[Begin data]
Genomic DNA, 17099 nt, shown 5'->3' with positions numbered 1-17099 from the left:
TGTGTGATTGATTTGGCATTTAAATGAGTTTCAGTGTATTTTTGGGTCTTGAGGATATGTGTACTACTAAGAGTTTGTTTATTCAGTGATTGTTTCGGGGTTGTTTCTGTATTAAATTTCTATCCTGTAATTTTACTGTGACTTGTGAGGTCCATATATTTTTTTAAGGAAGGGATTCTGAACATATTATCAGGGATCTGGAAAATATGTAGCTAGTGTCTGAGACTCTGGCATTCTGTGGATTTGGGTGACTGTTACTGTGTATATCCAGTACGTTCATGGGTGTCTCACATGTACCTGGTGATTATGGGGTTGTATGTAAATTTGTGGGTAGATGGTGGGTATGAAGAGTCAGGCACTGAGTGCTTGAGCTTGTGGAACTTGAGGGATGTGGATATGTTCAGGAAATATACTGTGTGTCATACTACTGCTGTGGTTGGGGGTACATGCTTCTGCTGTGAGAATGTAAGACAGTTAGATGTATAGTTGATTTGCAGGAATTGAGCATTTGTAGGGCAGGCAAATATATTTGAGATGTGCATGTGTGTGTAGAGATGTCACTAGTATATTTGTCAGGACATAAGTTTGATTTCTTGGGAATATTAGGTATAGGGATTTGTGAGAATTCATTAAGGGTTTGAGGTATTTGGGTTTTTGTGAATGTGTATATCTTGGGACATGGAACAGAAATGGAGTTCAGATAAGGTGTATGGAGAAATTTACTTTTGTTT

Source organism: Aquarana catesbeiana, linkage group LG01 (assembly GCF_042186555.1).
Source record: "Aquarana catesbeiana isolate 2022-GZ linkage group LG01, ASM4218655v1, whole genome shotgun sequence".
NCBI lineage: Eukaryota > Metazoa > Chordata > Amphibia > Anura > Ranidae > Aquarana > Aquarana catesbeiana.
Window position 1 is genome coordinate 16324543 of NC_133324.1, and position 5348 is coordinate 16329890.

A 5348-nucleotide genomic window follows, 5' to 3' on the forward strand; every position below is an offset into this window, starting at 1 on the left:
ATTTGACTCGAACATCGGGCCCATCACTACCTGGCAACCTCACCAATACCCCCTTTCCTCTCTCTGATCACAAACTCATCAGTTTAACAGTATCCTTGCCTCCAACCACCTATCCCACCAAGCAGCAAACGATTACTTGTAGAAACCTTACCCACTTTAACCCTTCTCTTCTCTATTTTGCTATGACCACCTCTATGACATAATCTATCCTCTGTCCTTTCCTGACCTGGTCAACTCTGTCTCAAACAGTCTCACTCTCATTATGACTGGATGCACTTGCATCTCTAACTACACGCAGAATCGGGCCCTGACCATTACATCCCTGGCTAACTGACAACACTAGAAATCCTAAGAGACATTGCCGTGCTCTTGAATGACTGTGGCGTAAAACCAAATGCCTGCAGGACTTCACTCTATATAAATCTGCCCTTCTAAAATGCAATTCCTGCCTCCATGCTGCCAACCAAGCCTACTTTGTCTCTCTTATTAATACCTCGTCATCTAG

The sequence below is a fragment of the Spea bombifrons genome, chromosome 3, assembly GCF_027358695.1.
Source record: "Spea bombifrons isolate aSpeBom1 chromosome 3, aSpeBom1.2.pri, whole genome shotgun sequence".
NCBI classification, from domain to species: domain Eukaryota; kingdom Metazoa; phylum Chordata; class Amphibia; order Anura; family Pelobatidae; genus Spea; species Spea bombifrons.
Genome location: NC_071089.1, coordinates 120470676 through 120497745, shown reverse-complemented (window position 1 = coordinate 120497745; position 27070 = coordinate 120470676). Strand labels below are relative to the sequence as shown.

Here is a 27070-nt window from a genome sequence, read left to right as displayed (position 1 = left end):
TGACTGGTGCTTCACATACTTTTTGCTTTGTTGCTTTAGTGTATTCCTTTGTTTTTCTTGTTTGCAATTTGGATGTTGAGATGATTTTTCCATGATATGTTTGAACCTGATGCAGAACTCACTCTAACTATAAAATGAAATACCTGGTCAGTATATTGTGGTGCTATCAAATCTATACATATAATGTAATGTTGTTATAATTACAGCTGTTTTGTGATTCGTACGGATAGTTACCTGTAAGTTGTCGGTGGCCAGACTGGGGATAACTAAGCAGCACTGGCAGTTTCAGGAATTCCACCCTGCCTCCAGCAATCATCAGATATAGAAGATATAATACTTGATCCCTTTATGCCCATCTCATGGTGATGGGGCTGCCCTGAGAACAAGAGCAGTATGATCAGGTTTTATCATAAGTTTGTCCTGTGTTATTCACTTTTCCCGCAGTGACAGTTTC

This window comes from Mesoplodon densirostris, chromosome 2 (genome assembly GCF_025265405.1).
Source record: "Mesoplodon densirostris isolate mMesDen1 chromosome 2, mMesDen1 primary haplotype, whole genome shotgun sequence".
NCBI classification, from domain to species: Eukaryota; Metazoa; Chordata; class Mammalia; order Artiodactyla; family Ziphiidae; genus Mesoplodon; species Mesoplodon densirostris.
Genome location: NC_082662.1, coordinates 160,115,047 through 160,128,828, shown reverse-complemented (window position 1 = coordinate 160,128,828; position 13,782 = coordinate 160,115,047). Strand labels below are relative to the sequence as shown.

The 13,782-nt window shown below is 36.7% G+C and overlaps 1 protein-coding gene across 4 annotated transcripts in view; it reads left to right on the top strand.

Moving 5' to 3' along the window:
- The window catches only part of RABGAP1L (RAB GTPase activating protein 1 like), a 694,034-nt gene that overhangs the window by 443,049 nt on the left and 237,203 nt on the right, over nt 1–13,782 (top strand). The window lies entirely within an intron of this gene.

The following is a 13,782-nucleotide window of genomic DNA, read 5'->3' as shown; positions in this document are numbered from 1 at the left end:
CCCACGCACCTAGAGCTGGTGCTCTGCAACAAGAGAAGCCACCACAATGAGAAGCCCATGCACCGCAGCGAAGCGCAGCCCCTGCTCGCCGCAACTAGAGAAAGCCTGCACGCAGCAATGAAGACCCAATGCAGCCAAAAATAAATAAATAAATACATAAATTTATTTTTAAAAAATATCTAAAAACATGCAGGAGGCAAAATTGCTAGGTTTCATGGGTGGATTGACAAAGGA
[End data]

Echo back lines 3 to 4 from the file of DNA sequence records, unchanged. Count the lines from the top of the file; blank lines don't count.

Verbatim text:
Source organism: Aquarana catesbeiana, linkage group LG01 (assembly GCF_042186555.1).
Source record: "Aquarana catesbeiana isolate 2022-GZ linkage group LG01, ASM4218655v1, whole genome shotgun sequence".